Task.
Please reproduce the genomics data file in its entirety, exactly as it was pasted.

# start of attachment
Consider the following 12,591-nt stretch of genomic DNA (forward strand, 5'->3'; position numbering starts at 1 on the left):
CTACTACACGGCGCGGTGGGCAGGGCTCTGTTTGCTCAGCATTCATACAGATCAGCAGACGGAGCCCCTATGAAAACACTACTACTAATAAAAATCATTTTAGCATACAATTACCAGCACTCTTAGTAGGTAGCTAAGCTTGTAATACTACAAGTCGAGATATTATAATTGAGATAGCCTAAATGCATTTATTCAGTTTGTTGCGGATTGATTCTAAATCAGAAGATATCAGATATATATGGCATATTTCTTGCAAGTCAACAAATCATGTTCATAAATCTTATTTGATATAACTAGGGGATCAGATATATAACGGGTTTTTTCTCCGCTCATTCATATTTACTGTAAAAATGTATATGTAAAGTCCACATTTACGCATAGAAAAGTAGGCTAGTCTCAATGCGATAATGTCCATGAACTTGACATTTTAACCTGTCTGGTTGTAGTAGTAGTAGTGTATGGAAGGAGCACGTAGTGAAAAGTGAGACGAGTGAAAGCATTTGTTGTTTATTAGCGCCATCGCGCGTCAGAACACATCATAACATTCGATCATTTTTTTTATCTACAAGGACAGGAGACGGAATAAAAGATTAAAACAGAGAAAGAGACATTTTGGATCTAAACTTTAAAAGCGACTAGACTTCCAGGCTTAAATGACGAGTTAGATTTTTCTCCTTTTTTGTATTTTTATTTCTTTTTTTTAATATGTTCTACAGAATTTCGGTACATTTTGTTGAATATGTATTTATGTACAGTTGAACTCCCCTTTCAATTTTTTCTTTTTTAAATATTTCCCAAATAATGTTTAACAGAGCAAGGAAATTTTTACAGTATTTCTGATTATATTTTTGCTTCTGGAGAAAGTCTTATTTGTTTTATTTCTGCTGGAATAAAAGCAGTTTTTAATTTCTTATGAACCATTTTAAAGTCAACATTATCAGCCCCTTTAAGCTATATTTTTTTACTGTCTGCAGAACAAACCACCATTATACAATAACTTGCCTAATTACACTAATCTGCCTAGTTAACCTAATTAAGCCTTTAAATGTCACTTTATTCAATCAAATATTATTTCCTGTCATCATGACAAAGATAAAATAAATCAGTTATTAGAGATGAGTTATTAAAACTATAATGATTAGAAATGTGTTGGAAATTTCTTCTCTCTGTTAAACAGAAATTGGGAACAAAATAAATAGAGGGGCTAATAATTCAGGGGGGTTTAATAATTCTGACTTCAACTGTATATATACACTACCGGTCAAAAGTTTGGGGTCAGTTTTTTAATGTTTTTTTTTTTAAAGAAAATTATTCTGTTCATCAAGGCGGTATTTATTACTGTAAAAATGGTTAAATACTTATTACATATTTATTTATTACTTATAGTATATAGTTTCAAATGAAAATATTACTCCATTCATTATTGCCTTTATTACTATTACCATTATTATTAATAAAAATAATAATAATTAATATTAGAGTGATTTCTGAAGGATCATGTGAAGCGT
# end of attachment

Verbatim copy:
Consider the following 12,591-nt stretch of genomic DNA (forward strand, 5'->3'; position numbering starts at 1 on the left):
CTACTACACGGCGCGGTGGGCAGGGCTCTGTTTGCTCAGCATTCATACAGATCAGCAGACGGAGCCCCTATGAAAACACTACTACTAATAAAAATCATTTTAGCATACAATTACCAGCACTCTTAGTAGGTAGCTAAGCTTGTAATACTACAAGTCGAGATATTATAATTGAGATAGCCTAAATGCATTTATTCAGTTTGTTGCGGATTGATTCTAAATCAGAAGATATCAGATATATATGGCATATTTCTTGCAAGTCAACAAATCATGTTCATAAATCTTATTTGATATAACTAGGGGATCAGATATATAACGGGTTTTTTCTCCGCTCATTCATATTTACTGTAAAAATGTATATGTAAAGTCCACATTTACGCATAGAAAAGTAGGCTAGTCTCAATGCGATAATGTCCATGAACTTGACATTTTAACCTGTCTGGTTGTAGTAGTAGTAGTGTATGGAAGGAGCACGTAGTGAAAAGTGAGACGAGTGAAAGCATTTGTTGTTTATTAGCGCCATCGCGCGTCAGAACACATCATAACATTCGATCATTTTTTTTATCTACAAGGACAGGAGACGGAATAAAAGATTAAAACAGAGAAAGAGACATTTTGGATCTAAACTTTAAAAGCGACTAGACTTCCAGGCTTAAATGACGAGTTAGATTTTTCTCCTTTTTTGTATTTTTATTTCTTTTTTTTAATATGTTCTACAGAATTTCGGTACATTTTGTTGAATATGTATTTATGTACAGTTGAACTCCCCTTTCAATTTTTTCTTTTTTAAATATTTCCCAAATAATGTTTAACAGAGCAAGGAAATTTTTACAGTATTTCTGATTATATTTTTGCTTCTGGAGAAAGTCTTATTTGTTTTATTTCTGCTGGAATAAAAGCAGTTTTTAATTTCTTATGAACCATTTTAAAGTCAACATTATCAGCCCCTTTAAGCTATATTTTTTTACTGTCTGCAGAACAAACCACCATTATACAATAACTTGCCTAATTACACTAATCTGCCTAGTTAACCTAATTAAGCCTTTAAATGTCACTTTATTCAATCAAATATTATTTCCTGTCATCATGACAAAGATAAAATAAATCAGTTATTAGAGATGAGTTATTAAAACTATAATGATTAGAAATGTGTTGGAAATTTCTTCTCTCTGTTAAACAGAAATTGGGAACAAAATAAATAGAGGGGCTAATAATTCAGGGGGGTTTAATAATTCTGACTTCAACTGTATATATACACTACCGGTCAAAAGTTTGGGGTCAGTTTTTTAATGTTTTTTTTTTTAAAGAAAATTATTCTGTTCATCAAGGCGGTATTTATTACTGTAAAAATGGTTAAATACTTATTACATATTTATTTATTACTTATAGTATATAGTTTCAAATGAAAATATTACTCCATTCATTATTGCCTTTATTACTATTACCATTATTATTAATAAAAATAATAATAATTAATATTAGAGTGATTTCTGAAGGATCATGTGAAGCGT